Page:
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An Adventure in Mysticism: A Coming of Age Novel of Self Discovery

by Don Mardak
4.7 stars – 61 reviews
Text-to-Speech and Lending: Enabled
Here’s the set-up:

The exciting story of a young man’s spiritual awakening.

At the age of twelve, Eric is separated from his parents while on a trip to Jerusalem. When he meets Shimahn, an enlightened Tibetian Master, he receives an inspiring spiritual message that sends him on a lifetime quest of self-discovery.

Eric’s road to spiritual awakening is light-hearted and humorous, jam-packed with precious insights, relatable passages and thought-provoking dialogues. Through his irresistibly charming adventures, he matures and grows stronger and wiser in face of life’s stormy weathers.

The charming and illuminating tale of Eric’s spiritual journey.

An Adventure in Mysticism is an original contemporary coming-of-age story, that brings forward Eric’s insightful quest for the truth. Through a series of adventures and misadventures, Eric gets to meet other fascinating and illuminated characters, including Kathy, who will become his wife, who also carries with her some charming elements of intrigue.

An enjoyable take on life’s most profound spiritual issues.

Finally, An Adventure in Mysticism also does a remarkable job at setting the stage for the primary characters in Mardak’s apocalyptic, best-selling sequel, Armageddon and the 4th Timeline.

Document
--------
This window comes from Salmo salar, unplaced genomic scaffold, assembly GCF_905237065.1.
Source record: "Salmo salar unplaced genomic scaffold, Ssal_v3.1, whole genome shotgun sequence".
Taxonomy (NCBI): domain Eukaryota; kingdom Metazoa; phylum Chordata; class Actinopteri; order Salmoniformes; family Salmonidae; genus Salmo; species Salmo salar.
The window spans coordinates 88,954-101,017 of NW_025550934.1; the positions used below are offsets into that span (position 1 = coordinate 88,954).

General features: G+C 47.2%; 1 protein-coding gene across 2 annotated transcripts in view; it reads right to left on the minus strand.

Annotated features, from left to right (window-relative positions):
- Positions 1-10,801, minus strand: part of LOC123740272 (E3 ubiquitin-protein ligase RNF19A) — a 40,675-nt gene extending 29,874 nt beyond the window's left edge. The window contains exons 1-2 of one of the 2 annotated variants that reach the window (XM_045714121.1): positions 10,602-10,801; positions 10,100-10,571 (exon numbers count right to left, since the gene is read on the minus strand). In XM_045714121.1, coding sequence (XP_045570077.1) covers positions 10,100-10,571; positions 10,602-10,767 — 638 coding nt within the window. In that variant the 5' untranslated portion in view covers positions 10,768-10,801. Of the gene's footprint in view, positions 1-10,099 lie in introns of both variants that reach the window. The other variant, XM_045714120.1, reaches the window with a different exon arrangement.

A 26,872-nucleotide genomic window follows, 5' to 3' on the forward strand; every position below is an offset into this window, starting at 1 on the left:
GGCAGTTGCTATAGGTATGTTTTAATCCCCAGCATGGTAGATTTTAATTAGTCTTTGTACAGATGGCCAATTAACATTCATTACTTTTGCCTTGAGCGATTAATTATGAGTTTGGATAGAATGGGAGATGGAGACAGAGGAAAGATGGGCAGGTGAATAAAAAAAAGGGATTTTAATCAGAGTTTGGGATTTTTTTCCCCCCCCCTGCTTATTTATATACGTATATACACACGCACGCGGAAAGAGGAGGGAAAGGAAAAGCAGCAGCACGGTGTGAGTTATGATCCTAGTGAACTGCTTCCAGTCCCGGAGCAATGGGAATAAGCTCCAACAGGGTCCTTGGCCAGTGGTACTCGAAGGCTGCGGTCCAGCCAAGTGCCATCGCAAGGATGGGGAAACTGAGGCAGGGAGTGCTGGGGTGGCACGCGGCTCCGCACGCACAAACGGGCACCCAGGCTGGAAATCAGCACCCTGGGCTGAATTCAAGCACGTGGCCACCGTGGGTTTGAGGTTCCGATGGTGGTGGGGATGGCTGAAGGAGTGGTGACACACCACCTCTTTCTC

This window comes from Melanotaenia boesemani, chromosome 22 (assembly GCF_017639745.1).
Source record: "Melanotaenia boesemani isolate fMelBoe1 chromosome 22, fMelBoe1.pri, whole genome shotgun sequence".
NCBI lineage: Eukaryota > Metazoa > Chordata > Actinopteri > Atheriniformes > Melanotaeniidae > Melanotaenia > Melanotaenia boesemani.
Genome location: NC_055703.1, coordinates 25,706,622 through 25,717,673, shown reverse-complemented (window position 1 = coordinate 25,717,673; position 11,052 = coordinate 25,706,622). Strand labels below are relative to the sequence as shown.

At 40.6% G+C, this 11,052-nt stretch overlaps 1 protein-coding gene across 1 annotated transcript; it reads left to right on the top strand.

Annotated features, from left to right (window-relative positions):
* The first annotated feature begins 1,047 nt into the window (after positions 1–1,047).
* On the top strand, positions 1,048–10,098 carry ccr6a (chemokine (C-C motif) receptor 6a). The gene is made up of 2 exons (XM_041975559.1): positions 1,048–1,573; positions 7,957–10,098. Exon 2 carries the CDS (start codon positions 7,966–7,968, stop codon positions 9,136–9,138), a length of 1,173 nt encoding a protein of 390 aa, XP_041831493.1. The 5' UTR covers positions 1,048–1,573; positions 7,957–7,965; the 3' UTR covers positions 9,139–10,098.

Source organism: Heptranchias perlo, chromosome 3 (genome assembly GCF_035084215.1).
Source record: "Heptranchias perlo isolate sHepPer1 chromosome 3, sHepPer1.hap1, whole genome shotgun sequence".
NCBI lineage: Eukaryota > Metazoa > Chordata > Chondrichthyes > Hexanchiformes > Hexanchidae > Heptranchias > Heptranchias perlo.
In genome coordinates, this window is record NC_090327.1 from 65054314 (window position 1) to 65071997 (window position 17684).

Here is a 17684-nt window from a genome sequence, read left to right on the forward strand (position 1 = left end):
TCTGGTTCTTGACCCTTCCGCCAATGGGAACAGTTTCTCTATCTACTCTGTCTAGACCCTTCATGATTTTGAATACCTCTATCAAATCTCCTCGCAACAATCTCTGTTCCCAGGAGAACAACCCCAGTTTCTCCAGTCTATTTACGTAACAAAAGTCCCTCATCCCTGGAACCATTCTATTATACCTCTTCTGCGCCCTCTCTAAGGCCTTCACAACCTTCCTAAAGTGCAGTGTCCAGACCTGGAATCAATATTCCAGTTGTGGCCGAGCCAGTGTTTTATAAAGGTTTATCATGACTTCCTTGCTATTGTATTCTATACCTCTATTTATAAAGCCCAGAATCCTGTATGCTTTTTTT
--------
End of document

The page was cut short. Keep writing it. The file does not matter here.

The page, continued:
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SECRET LIFE OF A JUROR: Voir Dire: The Domestic Violence Query (A Juror’s Perspective Book 4)

by Paul Sanders
5.0 stars – 8 reviews
Text-to-Speech and Lending: Enabled
Here’s the set-up:

On January 23, 2014, the author reported for jury duty without taking notice to the media vehicles lined in front of the courthouse. He checked in unaware that 1200 others were also being counted as potential jurors. He did not know when he walked into the courtroom that the case of premeditated murder would change his life. It would seem that the most important question of the day, as asked to every potential juror, was whether he could, if the circumstances were correct and the law dictated as such, apply the death penalty to the defendant? The most critical question, however, came during the written questioning process of voir dire, a tool for the court to determine whether a potential juror would be a final decision maker. The question was simple: had he ever experienced domestic violence as an adult or juvenile? The answer would force the juror to face a past painted with child abuse and a future framed by shame. He had to confront the demons that would eventually impact his decision of whether the defendant should live or die.

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